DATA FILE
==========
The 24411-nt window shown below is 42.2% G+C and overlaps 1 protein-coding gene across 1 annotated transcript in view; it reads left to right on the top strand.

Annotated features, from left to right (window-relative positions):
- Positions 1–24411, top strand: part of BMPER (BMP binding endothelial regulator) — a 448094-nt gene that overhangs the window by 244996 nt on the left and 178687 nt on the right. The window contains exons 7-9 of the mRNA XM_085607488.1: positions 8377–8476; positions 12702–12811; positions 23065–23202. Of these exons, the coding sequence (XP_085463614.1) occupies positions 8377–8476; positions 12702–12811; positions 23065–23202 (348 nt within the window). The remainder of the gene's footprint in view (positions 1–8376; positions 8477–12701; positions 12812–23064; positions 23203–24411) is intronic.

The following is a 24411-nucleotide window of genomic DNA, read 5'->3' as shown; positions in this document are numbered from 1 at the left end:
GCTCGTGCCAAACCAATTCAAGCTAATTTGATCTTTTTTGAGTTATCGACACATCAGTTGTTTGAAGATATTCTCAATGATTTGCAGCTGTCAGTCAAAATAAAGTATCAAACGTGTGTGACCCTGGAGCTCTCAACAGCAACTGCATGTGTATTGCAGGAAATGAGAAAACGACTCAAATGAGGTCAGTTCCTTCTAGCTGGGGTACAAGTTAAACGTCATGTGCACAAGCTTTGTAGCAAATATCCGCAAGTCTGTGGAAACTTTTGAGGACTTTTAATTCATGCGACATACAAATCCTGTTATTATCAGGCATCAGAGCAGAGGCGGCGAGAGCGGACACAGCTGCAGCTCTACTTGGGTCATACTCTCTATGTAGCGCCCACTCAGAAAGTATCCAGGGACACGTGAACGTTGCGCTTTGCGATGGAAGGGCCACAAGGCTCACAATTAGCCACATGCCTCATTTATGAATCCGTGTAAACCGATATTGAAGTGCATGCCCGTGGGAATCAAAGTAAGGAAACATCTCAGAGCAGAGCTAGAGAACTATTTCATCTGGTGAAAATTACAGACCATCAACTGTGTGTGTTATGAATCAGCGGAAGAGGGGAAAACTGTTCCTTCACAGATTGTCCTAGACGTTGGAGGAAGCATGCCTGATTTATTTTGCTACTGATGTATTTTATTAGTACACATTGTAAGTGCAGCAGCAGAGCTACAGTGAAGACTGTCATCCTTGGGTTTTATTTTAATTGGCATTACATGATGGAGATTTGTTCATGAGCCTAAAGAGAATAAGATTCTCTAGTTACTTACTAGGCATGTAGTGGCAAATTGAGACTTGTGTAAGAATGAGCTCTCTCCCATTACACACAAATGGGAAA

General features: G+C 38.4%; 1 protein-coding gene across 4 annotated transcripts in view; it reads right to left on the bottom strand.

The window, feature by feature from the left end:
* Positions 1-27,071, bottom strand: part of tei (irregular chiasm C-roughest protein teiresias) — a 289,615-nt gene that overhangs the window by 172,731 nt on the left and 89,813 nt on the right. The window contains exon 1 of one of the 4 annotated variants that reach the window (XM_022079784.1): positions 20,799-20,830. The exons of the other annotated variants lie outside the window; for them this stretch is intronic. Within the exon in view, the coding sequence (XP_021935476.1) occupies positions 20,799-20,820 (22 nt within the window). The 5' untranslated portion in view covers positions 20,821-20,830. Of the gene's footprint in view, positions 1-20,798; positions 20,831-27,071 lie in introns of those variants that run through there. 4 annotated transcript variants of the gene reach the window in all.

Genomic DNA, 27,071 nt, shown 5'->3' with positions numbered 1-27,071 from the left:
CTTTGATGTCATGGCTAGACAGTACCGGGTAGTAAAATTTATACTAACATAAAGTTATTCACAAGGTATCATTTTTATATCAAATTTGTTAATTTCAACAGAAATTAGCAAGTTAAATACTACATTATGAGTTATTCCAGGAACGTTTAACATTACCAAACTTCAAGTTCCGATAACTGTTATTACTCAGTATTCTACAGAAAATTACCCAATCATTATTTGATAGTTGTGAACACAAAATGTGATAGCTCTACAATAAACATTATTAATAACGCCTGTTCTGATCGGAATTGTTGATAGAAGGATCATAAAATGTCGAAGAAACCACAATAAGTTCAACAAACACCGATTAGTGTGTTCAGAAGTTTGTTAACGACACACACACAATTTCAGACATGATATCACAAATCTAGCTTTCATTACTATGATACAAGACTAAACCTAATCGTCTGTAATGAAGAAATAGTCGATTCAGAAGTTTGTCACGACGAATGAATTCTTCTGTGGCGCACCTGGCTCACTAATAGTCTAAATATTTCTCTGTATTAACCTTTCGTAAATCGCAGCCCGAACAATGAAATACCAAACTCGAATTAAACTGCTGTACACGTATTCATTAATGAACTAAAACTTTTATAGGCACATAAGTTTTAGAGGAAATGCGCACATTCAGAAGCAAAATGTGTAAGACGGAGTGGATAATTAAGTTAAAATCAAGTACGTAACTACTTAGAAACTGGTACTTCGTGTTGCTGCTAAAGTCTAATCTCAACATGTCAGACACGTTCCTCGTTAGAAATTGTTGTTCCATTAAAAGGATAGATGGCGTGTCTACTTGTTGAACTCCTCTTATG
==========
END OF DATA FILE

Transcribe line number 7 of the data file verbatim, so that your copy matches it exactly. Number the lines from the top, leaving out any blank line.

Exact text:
The window, feature by feature from the left end: